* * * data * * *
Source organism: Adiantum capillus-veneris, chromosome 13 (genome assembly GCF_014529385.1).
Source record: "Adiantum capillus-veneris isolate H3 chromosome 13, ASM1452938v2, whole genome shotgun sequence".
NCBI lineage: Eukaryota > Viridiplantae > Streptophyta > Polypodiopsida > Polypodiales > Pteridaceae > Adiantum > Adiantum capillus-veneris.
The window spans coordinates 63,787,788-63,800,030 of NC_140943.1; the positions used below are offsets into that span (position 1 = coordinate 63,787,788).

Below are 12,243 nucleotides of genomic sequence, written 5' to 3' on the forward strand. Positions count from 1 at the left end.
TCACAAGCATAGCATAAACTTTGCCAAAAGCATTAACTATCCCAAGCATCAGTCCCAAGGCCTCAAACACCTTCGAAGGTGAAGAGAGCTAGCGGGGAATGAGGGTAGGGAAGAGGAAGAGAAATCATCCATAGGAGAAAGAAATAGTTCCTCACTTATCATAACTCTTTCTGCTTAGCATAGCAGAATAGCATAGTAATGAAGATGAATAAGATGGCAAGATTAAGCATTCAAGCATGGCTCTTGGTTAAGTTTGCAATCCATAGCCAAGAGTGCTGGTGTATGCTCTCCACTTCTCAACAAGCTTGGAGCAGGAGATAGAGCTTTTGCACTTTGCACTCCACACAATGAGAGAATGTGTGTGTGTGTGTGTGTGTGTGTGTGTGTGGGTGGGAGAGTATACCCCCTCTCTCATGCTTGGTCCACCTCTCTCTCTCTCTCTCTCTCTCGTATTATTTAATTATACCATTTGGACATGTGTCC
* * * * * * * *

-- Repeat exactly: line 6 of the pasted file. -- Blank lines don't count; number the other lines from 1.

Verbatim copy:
TCACAAGCATAGCATAAACTTTGCCAAAAGCATTAACTATCCCAAGCATCAGTCCCAAGGCCTCAAACACCTTCGAAGGTGAAGAGAGCTAGCGGGGAATGAGGGTAGGGAAGAGGAAGAGAAATCATCCATAGGAGAAAGAAATAGTTCCTCACTTATCATAACTCTTTCTGCTTAGCATAGCAGAATAGCATAGTAATGAAGATGAATAAGATGGCAAGATTAAGCATTCAAGCATGGCTCTTGGTTAAGTTTGCAATCCATAGCCAAGAGTGCTGGTGTATGCTCTCCACTTCTCAACAAGCTTGGAGCAGGAGATAGAGCTTTTGCACTTTGCACTCCACACAATGAGAGAATGTGTGTGTGTGTGTGTGTGTGTGTGTGTGTGGGTGGGAGAGTATACCCCCTCTCTCATGCTTGGTCCACCTCTCTCTCTCTCTCTCTCTCTCGTATTATTTAATTATACCATTTGGACATGTGTCC